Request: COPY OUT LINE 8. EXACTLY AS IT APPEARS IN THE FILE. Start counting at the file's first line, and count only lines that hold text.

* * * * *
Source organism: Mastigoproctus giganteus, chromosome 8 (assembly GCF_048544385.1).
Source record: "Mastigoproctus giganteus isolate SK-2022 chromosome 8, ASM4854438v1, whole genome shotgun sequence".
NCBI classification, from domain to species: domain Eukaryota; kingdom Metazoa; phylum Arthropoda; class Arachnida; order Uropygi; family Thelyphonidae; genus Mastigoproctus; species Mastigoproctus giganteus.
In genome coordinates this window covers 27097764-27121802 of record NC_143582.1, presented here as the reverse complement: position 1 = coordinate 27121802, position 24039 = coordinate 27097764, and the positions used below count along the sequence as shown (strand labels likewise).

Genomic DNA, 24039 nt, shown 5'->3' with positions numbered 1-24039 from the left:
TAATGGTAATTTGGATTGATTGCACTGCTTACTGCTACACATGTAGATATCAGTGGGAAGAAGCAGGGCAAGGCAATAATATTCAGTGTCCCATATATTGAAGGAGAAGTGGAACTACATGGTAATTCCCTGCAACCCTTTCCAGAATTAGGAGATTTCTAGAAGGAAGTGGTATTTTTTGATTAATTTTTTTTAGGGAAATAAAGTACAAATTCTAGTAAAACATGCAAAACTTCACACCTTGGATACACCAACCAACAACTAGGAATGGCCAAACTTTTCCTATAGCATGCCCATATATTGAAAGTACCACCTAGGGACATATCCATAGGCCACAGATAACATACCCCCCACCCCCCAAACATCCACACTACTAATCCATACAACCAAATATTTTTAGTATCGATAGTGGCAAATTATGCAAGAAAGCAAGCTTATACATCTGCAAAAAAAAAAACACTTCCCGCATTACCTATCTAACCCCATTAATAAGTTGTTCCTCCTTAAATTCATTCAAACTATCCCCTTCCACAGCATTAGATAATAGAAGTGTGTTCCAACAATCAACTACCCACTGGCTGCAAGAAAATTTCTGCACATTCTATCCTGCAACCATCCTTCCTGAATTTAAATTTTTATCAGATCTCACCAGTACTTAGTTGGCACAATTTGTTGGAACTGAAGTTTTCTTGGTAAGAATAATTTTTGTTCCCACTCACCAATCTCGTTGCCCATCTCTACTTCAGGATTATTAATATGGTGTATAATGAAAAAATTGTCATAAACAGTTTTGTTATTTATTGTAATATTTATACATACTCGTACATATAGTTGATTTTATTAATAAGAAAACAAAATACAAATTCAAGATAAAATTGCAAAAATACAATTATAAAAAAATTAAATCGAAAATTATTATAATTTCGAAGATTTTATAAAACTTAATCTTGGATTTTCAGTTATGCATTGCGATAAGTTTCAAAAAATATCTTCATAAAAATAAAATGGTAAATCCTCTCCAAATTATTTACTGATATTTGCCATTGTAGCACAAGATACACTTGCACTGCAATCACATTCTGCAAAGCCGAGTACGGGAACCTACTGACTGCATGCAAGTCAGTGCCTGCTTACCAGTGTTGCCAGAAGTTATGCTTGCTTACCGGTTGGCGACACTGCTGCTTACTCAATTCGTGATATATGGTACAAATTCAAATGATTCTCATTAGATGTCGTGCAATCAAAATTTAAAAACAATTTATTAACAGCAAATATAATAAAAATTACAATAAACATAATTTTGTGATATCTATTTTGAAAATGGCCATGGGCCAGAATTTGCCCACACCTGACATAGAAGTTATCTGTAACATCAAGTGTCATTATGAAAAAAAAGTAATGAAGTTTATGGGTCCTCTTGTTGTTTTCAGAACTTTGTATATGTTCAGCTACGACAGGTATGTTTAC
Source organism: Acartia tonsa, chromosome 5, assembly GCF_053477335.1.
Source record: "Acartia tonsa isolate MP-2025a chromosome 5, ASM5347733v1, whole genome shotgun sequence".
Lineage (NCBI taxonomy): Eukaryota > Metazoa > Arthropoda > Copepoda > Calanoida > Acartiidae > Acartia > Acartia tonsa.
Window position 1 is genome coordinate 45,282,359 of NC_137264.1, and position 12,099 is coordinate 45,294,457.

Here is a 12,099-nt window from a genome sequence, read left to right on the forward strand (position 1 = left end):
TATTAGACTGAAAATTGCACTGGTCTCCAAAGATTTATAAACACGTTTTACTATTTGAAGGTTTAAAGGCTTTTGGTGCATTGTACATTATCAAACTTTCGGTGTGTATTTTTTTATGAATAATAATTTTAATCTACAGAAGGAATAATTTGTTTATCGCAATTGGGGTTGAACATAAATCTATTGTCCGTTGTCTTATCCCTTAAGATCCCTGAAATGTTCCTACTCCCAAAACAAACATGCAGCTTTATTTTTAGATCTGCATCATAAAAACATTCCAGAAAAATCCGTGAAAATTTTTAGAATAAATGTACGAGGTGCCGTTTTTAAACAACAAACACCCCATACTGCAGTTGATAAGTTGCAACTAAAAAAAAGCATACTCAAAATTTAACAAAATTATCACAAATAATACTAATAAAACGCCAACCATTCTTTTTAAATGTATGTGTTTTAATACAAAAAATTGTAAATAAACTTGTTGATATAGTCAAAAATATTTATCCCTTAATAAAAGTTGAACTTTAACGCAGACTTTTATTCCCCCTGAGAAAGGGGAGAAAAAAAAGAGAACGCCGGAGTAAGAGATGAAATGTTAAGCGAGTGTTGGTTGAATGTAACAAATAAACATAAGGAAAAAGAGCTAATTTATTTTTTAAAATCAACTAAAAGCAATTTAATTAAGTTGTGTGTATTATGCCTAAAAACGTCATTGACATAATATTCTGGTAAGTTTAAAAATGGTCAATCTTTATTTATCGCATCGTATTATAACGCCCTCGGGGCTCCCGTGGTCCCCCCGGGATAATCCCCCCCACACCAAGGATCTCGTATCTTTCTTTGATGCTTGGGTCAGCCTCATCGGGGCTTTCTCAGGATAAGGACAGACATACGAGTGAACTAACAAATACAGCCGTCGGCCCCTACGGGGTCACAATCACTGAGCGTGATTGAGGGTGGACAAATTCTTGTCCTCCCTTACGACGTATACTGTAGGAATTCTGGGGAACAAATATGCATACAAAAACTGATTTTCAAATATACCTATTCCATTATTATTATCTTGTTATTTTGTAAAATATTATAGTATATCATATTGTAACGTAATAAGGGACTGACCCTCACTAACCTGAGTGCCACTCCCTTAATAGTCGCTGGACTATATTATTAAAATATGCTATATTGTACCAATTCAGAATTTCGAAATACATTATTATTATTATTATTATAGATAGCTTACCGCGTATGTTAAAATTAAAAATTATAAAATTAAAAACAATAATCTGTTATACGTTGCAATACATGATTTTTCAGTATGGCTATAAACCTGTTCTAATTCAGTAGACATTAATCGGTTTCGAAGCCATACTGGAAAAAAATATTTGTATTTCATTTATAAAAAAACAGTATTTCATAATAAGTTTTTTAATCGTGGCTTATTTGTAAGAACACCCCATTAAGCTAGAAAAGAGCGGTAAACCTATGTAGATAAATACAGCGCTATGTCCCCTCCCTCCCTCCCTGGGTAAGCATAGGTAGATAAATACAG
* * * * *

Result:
Source record: "Acartia tonsa isolate MP-2025a chromosome 5, ASM5347733v1, whole genome shotgun sequence".